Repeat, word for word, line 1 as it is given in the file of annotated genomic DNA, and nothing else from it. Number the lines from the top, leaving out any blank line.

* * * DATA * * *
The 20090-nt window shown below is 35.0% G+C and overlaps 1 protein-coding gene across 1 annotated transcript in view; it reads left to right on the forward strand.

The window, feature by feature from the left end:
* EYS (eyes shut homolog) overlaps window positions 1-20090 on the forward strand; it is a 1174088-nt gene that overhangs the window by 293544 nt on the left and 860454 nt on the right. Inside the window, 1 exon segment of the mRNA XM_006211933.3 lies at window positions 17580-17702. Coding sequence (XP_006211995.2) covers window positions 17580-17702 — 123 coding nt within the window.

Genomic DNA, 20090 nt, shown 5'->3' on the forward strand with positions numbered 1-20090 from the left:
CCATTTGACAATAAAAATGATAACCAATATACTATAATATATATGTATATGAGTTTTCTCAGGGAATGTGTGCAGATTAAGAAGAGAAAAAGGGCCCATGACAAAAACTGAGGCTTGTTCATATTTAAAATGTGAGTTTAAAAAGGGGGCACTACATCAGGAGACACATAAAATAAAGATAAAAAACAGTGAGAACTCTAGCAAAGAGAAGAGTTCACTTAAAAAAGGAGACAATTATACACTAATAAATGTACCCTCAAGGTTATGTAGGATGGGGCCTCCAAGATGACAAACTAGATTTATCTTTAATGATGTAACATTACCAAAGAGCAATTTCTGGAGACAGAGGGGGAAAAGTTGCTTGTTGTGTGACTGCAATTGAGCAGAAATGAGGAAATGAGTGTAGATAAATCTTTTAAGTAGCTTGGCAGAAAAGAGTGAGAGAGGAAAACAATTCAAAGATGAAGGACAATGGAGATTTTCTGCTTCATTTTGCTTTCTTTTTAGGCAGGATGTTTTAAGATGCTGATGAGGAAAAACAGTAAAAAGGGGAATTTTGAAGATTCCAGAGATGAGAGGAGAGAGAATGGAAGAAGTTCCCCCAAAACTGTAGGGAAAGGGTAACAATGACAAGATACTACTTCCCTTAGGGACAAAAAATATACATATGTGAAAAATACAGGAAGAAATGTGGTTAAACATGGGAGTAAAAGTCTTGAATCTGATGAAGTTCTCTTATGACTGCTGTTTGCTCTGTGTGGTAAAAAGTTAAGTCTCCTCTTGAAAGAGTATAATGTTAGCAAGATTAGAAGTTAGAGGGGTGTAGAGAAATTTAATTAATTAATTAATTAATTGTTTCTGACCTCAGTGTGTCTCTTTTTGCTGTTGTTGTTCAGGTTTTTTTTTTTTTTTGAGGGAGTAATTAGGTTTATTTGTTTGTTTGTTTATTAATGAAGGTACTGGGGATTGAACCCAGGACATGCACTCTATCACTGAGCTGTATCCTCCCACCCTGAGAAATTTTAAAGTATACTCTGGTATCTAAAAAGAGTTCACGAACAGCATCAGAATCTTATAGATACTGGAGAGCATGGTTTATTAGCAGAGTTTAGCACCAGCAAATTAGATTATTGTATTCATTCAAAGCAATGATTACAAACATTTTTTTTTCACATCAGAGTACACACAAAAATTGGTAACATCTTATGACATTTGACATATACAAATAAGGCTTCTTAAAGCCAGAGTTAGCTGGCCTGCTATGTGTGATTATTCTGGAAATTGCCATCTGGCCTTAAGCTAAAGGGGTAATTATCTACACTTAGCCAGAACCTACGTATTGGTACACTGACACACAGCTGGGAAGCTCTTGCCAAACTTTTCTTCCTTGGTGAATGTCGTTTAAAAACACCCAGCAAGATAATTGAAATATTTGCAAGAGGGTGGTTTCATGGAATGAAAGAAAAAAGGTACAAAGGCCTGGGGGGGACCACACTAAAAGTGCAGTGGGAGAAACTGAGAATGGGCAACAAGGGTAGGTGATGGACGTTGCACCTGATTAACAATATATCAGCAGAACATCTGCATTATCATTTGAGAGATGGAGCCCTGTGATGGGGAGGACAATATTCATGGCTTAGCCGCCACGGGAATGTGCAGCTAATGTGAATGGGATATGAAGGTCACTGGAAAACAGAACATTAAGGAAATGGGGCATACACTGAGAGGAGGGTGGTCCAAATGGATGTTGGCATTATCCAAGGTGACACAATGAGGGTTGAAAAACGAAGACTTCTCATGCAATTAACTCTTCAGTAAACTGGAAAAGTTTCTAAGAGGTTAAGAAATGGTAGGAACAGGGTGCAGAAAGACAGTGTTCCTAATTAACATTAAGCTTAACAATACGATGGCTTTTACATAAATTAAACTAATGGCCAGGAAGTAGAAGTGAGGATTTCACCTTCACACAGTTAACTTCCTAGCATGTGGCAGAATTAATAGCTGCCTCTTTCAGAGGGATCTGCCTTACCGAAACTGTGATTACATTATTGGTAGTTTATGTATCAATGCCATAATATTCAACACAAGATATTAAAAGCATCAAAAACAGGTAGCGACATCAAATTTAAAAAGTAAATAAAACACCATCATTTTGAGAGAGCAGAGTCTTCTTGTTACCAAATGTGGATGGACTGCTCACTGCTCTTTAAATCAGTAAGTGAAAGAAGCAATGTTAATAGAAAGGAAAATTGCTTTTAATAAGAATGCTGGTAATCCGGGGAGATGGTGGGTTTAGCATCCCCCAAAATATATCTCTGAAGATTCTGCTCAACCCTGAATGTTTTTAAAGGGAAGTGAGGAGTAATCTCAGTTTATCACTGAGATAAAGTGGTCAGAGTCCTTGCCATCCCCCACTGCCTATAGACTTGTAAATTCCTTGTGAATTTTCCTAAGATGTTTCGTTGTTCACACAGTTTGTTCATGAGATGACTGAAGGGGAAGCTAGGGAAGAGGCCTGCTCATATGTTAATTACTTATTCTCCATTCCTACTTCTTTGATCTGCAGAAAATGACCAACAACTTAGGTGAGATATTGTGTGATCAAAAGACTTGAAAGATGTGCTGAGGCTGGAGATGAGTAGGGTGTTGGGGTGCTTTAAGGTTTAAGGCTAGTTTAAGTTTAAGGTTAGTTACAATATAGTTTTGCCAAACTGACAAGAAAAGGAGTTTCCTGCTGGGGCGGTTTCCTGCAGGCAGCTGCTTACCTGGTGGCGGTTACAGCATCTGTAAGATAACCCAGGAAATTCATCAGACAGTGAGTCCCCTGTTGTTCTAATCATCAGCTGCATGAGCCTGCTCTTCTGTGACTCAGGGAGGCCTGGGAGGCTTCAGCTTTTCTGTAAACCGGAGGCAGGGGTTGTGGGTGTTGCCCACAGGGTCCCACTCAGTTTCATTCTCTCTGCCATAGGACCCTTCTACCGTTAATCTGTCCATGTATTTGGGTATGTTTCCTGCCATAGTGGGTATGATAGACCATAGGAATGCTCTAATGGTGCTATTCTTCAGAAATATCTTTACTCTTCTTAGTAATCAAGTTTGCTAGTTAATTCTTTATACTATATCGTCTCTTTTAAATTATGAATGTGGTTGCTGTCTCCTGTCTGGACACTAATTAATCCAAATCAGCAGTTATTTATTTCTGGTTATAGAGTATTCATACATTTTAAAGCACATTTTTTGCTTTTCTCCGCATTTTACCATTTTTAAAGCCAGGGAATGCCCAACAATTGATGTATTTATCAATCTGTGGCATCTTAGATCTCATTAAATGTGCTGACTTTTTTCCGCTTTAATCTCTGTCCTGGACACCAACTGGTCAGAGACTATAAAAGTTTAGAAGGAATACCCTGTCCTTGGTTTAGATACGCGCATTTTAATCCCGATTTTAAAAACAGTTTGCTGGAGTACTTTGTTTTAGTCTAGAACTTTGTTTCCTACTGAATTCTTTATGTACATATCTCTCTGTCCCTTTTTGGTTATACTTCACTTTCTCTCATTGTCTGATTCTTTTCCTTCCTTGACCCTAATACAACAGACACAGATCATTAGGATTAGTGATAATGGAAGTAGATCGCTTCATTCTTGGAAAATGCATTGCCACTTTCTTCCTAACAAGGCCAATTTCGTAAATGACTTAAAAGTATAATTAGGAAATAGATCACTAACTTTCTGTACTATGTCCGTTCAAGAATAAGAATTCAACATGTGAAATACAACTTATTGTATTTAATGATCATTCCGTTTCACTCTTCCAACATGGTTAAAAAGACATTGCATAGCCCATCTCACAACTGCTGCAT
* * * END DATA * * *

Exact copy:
The 20090-nt window shown below is 35.0% G+C and overlaps 1 protein-coding gene across 1 annotated transcript in view; it reads left to right on the forward strand.